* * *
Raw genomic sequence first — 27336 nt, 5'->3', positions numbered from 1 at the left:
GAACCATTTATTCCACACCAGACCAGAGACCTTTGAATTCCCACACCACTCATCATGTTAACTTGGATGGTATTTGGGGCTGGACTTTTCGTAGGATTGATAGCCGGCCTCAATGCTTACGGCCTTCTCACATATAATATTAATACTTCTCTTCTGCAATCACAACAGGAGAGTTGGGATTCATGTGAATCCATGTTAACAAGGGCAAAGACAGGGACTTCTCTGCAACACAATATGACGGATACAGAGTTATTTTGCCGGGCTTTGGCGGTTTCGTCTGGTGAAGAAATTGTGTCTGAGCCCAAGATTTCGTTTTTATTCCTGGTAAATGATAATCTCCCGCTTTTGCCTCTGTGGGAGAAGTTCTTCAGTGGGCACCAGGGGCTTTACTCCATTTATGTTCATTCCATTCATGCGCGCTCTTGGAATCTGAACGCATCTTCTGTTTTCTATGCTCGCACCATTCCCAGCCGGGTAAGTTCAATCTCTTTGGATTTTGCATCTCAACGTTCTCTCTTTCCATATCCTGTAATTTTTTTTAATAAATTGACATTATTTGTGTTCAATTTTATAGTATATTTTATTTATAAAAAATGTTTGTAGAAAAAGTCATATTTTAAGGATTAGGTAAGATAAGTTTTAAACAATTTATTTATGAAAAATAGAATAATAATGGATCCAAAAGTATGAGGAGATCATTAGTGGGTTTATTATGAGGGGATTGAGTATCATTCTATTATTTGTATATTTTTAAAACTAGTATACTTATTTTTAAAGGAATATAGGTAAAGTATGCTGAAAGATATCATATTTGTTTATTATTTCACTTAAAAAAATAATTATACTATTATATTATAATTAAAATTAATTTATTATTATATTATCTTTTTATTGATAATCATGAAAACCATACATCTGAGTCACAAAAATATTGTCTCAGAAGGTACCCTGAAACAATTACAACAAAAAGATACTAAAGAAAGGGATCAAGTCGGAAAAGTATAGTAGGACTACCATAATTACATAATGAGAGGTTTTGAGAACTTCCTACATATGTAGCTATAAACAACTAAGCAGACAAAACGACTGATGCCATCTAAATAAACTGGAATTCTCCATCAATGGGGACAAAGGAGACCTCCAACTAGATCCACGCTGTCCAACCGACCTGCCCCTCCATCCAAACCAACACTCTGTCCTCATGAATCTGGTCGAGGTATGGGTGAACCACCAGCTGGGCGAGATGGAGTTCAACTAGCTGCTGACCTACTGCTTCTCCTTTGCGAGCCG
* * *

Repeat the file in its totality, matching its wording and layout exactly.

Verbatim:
Raw genomic sequence first — 27336 nt, 5'->3', positions numbered from 1 at the left:
GAACCATTTATTCCACACCAGACCAGAGACCTTTGAATTCCCACACCACTCATCATGTTAACTTGGATGGTATTTGGGGCTGGACTTTTCGTAGGATTGATAGCCGGCCTCAATGCTTACGGCCTTCTCACATATAATATTAATACTTCTCTTCTGCAATCACAACAGGAGAGTTGGGATTCATGTGAATCCATGTTAACAAGGGCAAAGACAGGGACTTCTCTGCAACACAATATGACGGATACAGAGTTATTTTGCCGGGCTTTGGCGGTTTCGTCTGGTGAAGAAATTGTGTCTGAGCCCAAGATTTCGTTTTTATTCCTGGTAAATGATAATCTCCCGCTTTTGCCTCTGTGGGAGAAGTTCTTCAGTGGGCACCAGGGGCTTTACTCCATTTATGTTCATTCCATTCATGCGCGCTCTTGGAATCTGAACGCATCTTCTGTTTTCTATGCTCGCACCATTCCCAGCCGGGTAAGTTCAATCTCTTTGGATTTTGCATCTCAACGTTCTCTCTTTCCATATCCTGTAATTTTTTTTAATAAATTGACATTATTTGTGTTCAATTTTATAGTATATTTTATTTATAAAAAATGTTTGTAGAAAAAGTCATATTTTAAGGATTAGGTAAGATAAGTTTTAAACAATTTATTTATGAAAAATAGAATAATAATGGATCCAAAAGTATGAGGAGATCATTAGTGGGTTTATTATGAGGGGATTGAGTATCATTCTATTATTTGTATATTTTTAAAACTAGTATACTTATTTTTAAAGGAATATAGGTAAAGTATGCTGAAAGATATCATATTTGTTTATTATTTCACTTAAAAAAATAATTATACTATTATATTATAATTAAAATTAATTTATTATTATATTATCTTTTTATTGATAATCATGAAAACCATACATCTGAGTCACAAAAATATTGTCTCAGAAGGTACCCTGAAACAATTACAACAAAAAGATACTAAAGAAAGGGATCAAGTCGGAAAAGTATAGTAGGACTACCATAATTACATAATGAGAGGTTTTGAGAACTTCCTACATATGTAGCTATAAACAACTAAGCAGACAAAACGACTGATGCCATCTAAATAAACTGGAATTCTCCATCAATGGGGACAAAGGAGACCTCCAACTAGATCCACGCTGTCCAACCGACCTGCCCCTCCATCCAAACCAACACTCTGTCCTCATGAATCTGGTCGAGGTATGGGTGAACCACCAGCTGGGCGAGATGGAGTTCAACTAGCTGCTGACCTACTGCTTCTCCTTTGCGAGCCG